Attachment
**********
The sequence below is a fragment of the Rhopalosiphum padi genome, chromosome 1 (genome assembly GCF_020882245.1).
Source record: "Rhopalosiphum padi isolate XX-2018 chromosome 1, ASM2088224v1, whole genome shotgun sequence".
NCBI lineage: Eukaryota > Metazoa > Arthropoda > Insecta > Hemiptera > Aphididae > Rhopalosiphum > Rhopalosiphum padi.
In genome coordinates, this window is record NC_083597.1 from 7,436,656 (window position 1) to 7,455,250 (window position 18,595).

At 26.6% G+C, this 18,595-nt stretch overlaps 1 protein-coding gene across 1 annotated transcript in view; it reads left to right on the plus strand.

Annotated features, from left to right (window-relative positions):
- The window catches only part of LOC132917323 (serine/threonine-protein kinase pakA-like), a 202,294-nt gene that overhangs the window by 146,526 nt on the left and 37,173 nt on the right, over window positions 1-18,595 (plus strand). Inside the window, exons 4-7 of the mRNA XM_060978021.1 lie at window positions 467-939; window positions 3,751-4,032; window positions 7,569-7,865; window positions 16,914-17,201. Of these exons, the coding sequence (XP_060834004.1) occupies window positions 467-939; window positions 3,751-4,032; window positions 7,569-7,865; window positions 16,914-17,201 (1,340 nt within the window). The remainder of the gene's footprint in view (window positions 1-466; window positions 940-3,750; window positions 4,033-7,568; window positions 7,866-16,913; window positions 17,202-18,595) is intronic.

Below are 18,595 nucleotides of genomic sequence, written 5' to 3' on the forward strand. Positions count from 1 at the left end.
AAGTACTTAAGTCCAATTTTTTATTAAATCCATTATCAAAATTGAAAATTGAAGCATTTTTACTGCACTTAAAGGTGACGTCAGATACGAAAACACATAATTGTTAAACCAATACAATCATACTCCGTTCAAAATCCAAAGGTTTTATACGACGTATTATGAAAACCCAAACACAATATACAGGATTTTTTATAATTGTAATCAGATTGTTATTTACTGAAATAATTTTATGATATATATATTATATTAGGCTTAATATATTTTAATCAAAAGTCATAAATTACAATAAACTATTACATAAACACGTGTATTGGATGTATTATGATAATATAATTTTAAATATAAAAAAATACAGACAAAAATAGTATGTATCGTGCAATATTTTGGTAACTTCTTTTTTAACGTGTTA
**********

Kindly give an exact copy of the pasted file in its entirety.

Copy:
The sequence below is a fragment of the Rhopalosiphum padi genome, chromosome 1 (genome assembly GCF_020882245.1).
Source record: "Rhopalosiphum padi isolate XX-2018 chromosome 1, ASM2088224v1, whole genome shotgun sequence".
NCBI lineage: Eukaryota > Metazoa > Arthropoda > Insecta > Hemiptera > Aphididae > Rhopalosiphum > Rhopalosiphum padi.
In genome coordinates, this window is record NC_083597.1 from 7,436,656 (window position 1) to 7,455,250 (window position 18,595).

At 26.6% G+C, this 18,595-nt stretch overlaps 1 protein-coding gene across 1 annotated transcript in view; it reads left to right on the plus strand.

Annotated features, from left to right (window-relative positions):
- The window catches only part of LOC132917323 (serine/threonine-protein kinase pakA-like), a 202,294-nt gene that overhangs the window by 146,526 nt on the left and 37,173 nt on the right, over window positions 1-18,595 (plus strand). Inside the window, exons 4-7 of the mRNA XM_060978021.1 lie at window positions 467-939; window positions 3,751-4,032; window positions 7,569-7,865; window positions 16,914-17,201. Of these exons, the coding sequence (XP_060834004.1) occupies window positions 467-939; window positions 3,751-4,032; window positions 7,569-7,865; window positions 16,914-17,201 (1,340 nt within the window). The remainder of the gene's footprint in view (window positions 1-466; window positions 940-3,750; window positions 4,033-7,568; window positions 7,866-16,913; window positions 17,202-18,595) is intronic.

Below are 18,595 nucleotides of genomic sequence, written 5' to 3' on the forward strand. Positions count from 1 at the left end.
AAGTACTTAAGTCCAATTTTTTATTAAATCCATTATCAAAATTGAAAATTGAAGCATTTTTACTGCACTTAAAGGTGACGTCAGATACGAAAACACATAATTGTTAAACCAATACAATCATACTCCGTTCAAAATCCAAAGGTTTTATACGACGTATTATGAAAACCCAAACACAATATACAGGATTTTTTATAATTGTAATCAGATTGTTATTTACTGAAATAATTTTATGATATATATATTATATTAGGCTTAATATATTTTAATCAAAAGTCATAAATTACAATAAACTATTACATAAACACGTGTATTGGATGTATTATGATAATATAATTTTAAATATAAAAAAATACAGACAAAAATAGTATGTATCGTGCAATATTTTGGTAACTTCTTTTTTAACGTGTTA